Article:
DK And what rights do you have Ann-Maree as a worker in those sort of situations if you’ve got concerns, can you say “I don’t want to do it” – I mean what’s the position that you’re in – because obviously if you are working on a building site – if there is asbestos there, what should you be doing?
AP Well, I mean if you’re in Daniel’s situation, you know you should speak to your employer I guess and make sure that precautions are being taken and if you’re concerned at all, then I think you probably well within your rights to stay away. But if we’re talking about – you know – being in a building site and indirect contact with it or potentially in direct contact with it, I’d be insisting on precautions. Absolutely.
DK Yeah – well within your rights to do it too. Peter – Peter in Narrabeen – what’s your question for Ann-Maree?
Caller 5 – Peter
C5 Yeah – Hi Ann-Maree. I just wanted to ask you about asbestos in rubbish tips – the only reason why I was going to ask you is because I had a conversation with a couple of guys that the local tip – a couple of months ago when I asked “should I be wearing a mask?” and they said “what on earth for?” – it’s – you’re in the general rubbish section and I said to them “well given that it is $76 for up to 100 kilos of asbestos, would it be fair to say there would be a few DIY people who aren’t willing to paying $76 for a couple of sheets who would just disguise it in general waste”. I know people who have admitted to me that they’ve done that. So in a general waste section, it’s not only the workers of the tip but it’s the public. So my question is. Are those people going to be able to claim and prove and is the government going to subsidise asbestos – you know – discarding of asbestos in the future? Because I think it would be a pretty good idea to stop people doing that.
AP Yeah – I agree. I think definitely the government should be subsidising it. We’ve done a couple of claims for men who have been exposed to asbestos as a consequence of dumping or being at rubbish tips while products have been dumped. It’s meant to be covered and it’s meant to be in its own section. But you’re quite right, it doesn’t always happen that way. People cut corners and so you know, if there are people working in these rubbish tips that are concerned, I’d definitely be raising it with the employer.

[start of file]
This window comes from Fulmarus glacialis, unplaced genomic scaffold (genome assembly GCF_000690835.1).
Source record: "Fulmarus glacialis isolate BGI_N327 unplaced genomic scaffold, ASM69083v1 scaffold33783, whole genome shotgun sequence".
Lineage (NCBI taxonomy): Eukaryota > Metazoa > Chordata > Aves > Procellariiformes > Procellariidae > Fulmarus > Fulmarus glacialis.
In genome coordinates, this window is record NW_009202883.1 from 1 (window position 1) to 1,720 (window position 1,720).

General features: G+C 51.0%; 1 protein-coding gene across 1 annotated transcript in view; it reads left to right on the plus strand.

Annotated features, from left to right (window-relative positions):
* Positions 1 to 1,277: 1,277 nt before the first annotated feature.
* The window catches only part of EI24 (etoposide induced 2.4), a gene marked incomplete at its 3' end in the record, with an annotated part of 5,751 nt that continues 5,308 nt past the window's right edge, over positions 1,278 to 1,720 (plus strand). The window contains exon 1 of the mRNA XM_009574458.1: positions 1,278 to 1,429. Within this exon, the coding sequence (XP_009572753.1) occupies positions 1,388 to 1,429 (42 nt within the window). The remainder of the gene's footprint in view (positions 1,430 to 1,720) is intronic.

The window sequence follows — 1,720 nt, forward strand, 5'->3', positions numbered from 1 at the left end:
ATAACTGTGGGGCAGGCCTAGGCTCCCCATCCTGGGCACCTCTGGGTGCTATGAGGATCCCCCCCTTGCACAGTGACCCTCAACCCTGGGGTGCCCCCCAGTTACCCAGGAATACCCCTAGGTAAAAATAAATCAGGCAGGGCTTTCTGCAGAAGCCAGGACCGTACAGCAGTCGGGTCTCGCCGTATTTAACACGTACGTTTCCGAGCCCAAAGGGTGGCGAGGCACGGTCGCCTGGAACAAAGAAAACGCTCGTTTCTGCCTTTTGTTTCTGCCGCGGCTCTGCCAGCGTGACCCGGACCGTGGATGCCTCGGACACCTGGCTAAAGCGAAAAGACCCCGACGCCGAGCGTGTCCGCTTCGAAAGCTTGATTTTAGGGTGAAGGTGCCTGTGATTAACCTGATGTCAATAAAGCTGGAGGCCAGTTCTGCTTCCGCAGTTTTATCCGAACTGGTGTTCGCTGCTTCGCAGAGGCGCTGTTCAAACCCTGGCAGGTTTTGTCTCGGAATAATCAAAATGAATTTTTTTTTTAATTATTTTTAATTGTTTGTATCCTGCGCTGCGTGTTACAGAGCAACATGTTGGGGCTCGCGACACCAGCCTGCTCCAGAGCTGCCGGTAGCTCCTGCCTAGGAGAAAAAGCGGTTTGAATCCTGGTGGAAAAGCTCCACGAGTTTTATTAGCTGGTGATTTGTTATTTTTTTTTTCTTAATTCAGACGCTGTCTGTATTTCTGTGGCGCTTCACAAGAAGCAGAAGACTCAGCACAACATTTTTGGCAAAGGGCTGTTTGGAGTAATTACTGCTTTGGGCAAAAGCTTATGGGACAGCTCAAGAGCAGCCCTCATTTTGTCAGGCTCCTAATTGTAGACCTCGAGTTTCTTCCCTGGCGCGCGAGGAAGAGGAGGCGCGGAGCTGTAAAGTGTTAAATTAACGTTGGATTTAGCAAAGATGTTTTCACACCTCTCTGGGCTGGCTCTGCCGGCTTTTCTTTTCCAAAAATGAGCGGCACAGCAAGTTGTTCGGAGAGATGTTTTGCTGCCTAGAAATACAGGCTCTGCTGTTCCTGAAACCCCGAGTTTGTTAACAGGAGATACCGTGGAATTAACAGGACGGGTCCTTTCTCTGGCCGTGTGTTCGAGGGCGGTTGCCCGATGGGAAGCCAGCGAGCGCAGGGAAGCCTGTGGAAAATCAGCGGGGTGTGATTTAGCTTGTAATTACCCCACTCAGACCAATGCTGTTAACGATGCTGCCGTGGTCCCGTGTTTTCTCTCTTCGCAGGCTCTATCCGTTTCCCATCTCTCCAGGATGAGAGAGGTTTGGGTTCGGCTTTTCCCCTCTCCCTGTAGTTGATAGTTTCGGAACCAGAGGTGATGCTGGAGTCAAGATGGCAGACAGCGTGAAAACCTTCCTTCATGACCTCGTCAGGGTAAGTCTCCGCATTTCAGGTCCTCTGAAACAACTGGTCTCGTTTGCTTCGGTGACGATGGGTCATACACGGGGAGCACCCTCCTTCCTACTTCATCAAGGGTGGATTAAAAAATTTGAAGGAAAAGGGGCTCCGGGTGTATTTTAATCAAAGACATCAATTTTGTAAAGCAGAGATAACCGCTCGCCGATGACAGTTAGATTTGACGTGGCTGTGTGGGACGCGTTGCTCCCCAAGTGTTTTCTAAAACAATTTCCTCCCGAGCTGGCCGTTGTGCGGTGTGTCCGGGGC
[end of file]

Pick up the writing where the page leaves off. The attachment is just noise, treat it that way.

DK Yes it’s a good point to make though Peter – that is for sure. Darren in Redcliffe. Hello to you.
Caller 6 – Darren
C6 Hi. How are you going?
DK Yeah – good.
C6 I live in a street where almost every roof is made of asbestos and it’s exactly the same asbestos that goes into pipes in the ground that I work with as well and if I left a piece of that pipe not wrapped in plastic and not labelled and put in the pipe dump and then wrapped in plastic again, I’d lose my job. But yes. I live next door to tonnes of it on the roof – it’s there every time it rains, it’s getting fibered off – birds are scratching it – hail and I just wondered is that safe or is that a ticking time-bomb?
AP Oh look – it depends – like I said before – if it’s not being disturbed – you don’t really have to worry about it, but again if you – you know – you can see your neighbour’s roof looks like it’s in poor repair and you are concerned that it contains asbestos, call the Environmental Protection Authority and they can have a look into and certainly they can ask Local Council to look into it as well.
DK Yeah – that’s a good point to make. And it’s one of those things isn’t it Ann-Maree that there are still some many questions about the fact because it is in so many buildings.
DK Asbestos – isn’t it? I mean, what’s the percentage of how many buildings across Australia have asbestos in it?
AP It’s something – I mean I don’t know what the current percentages are because certainly a lot of people have – you know are aware of the dangers now and remove it themselves. But in the 70’s – something like 70% of homes in NSW contain some kind of asbestos..
DK Yeah right.
AP building products so it’s a lot of it.
DK Yeah – big issue – well look I reckon today, with our $100 gift voucher, we might send that out to Fenji who called in saying that they worked with people in bushfire affected areas, so we’ll send that out to Fenji for that call – a $100 gift voucher coming your way. Ann-Maree – thank you so much for joining us.
AP Thank you Deborah.
DK And Ann-Maree Pascoli is an accredited specialist in asbestos litigation – she’s a partner at Turner Freeman’s Parramatta office and if you have any legal questions, they are the people to go to, Turner Freeman Lawyers and they always provide excellent advice and we do speak to them as we do every Tuesday and you can call 134 363 or visit turnerfreeman.com.au for more info. Deborah Knight with you.